Meeting between ONA and Ford ‘productive’ but no commitments made on repealing wage cap bill
Published Thursday, February 3, 2022 5:40PM EST
Last Updated Thursday, February 3, 2022 5:40PM EST
A union representing more than 68,000 nurses in Ontario said Thursday a meeting with provincial officials was productive, but no commitments were made to repeal a bill that limits salary increases for nurses.
Cathryn Hoy, the president of the Ontario Nurses Association, met with Premier Doug Ford and Health Minister Christine Elliott to discuss several ongoing issues in the health-care sector.
"I am going to give the government the benefit of the doubt that it was a productive meeting because Premier Ford has invited me back next week for a face-to-face meeting that we are going to discuss how we are going to retain our nurses," Hoy told CP24 following the meeting.
"He himself stated that he understands, he acknowledges that nurses deserve more, and they need to be retained."
While Hoy is disappointed that officials did not commit to repealing Bill 124, she said she is hopeful that when she meets with Ford next week, he will have something to offer.
"I went in with my asks, and he would not commit on Bill 124, repealing it, but he did not say no either," Hoy said.
"I'm not going to book meeting after meeting after meeting. His commitment to me next week was he would come prepared to the table."
Bill 124, which was enacted in 2019, caps salary increases for public sector workers, including nurses, at just one per cent per year, which is below the rate of inflation.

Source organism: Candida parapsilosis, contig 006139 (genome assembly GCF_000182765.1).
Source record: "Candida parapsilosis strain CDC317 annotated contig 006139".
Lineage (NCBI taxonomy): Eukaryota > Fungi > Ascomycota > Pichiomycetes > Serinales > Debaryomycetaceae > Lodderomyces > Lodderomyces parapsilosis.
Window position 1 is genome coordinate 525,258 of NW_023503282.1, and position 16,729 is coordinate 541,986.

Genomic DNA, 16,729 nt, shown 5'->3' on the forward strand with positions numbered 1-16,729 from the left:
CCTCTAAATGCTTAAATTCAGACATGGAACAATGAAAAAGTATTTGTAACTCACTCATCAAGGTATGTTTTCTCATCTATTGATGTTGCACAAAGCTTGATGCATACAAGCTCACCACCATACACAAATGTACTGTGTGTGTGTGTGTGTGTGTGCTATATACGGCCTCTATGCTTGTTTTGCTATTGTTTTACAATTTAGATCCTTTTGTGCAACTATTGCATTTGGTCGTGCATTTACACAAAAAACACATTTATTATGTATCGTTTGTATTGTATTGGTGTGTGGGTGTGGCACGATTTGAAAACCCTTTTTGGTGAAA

Health-care advocates have been calling for the bill to be revoked as it has been pointed out as one of the reasons why nurses in Ontario are leaving, further worsening the staffing levels across the province's health-care system.
In a joint statement, Ford and Elliott said they were pleased with the meeting with the ONA and acknowledged that more needs to be done to boost nursing staffing.
However, they said efforts to train and retain nurses in Ontario should be supported by the federal government "paying its fair share of health care spending."
"Every single province is feeling the same strain on their health care system, including capacity issues, staffing shortages and surgical backlogs. No province can do it on their own. We need the federal government to be a true funding partner by increasing the Canada Health Transfer," they said.
While Hoy agrees that the federal government should increase health transfers, she said the province already has the money that can be used to help the health-care system.
"We do have provincial monies that are sitting there that are earmarked for healthcare that can be used and they need to be used now," she said,
"It is not acceptable for us to have to wait around for federal transfer payments to be approved to retain our nurses right now. So that will not be the answer for us. The fact there is provincial dollars, it needs to be invested in us now."